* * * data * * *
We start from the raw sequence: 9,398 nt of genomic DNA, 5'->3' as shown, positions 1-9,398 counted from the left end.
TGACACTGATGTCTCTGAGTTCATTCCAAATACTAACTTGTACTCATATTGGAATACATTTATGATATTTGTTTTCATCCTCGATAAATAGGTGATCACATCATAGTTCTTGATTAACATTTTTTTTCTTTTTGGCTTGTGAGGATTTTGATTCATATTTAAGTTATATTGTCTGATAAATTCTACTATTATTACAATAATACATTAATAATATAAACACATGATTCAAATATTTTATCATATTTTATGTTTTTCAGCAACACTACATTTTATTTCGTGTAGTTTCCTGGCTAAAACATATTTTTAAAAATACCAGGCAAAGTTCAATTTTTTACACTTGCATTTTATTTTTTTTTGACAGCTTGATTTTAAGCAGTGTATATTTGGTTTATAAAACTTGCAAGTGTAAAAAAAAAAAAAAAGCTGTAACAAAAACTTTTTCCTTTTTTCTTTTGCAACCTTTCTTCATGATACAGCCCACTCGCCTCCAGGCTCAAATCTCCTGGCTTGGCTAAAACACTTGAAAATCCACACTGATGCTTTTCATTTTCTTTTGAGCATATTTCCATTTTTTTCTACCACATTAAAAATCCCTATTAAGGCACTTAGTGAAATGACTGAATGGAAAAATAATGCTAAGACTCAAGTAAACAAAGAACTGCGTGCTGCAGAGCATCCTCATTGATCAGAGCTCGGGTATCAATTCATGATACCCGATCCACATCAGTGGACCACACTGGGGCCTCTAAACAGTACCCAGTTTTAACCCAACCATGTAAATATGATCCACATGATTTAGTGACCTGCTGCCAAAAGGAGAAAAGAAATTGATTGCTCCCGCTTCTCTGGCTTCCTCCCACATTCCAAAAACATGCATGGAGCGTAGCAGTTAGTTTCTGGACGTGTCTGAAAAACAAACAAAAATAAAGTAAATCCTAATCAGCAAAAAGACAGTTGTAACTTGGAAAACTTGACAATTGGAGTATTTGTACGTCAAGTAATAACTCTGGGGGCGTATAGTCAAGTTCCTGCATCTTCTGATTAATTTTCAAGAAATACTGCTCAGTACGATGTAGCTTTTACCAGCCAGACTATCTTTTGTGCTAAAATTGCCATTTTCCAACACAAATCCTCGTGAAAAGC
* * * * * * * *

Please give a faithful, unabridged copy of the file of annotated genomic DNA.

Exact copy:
We start from the raw sequence: 9,398 nt of genomic DNA, 5'->3' as shown, positions 1-9,398 counted from the left end.
TGACACTGATGTCTCTGAGTTCATTCCAAATACTAACTTGTACTCATATTGGAATACATTTATGATATTTGTTTTCATCCTCGATAAATAGGTGATCACATCATAGTTCTTGATTAACATTTTTTTTCTTTTTGGCTTGTGAGGATTTTGATTCATATTTAAGTTATATTGTCTGATAAATTCTACTATTATTACAATAATACATTAATAATATAAACACATGATTCAAATATTTTATCATATTTTATGTTTTTCAGCAACACTACATTTTATTTCGTGTAGTTTCCTGGCTAAAACATATTTTTAAAAATACCAGGCAAAGTTCAATTTTTTACACTTGCATTTTATTTTTTTTTGACAGCTTGATTTTAAGCAGTGTATATTTGGTTTATAAAACTTGCAAGTGTAAAAAAAAAAAAAAAGCTGTAACAAAAACTTTTTCCTTTTTTCTTTTGCAACCTTTCTTCATGATACAGCCCACTCGCCTCCAGGCTCAAATCTCCTGGCTTGGCTAAAACACTTGAAAATCCACACTGATGCTTTTCATTTTCTTTTGAGCATATTTCCATTTTTTTCTACCACATTAAAAATCCCTATTAAGGCACTTAGTGAAATGACTGAATGGAAAAATAATGCTAAGACTCAAGTAAACAAAGAACTGCGTGCTGCAGAGCATCCTCATTGATCAGAGCTCGGGTATCAATTCATGATACCCGATCCACATCAGTGGACCACACTGGGGCCTCTAAACAGTACCCAGTTTTAACCCAACCATGTAAATATGATCCACATGATTTAGTGACCTGCTGCCAAAAGGAGAAAAGAAATTGATTGCTCCCGCTTCTCTGGCTTCCTCCCACATTCCAAAAACATGCATGGAGCGTAGCAGTTAGTTTCTGGACGTGTCTGAAAAACAAACAAAAATAAAGTAAATCCTAATCAGCAAAAAGACAGTTGTAACTTGGAAAACTTGACAATTGGAGTATTTGTACGTCAAGTAATAACTCTGGGGGCGTATAGTCAAGTTCCTGCATCTTCTGATTAATTTTCAAGAAATACTGCTCAGTACGATGTAGCTTTTACCAGCCAGACTATCTTTTGTGCTAAAATTGCCATTTTCCAACACAAATCCTCGTGAAAAGC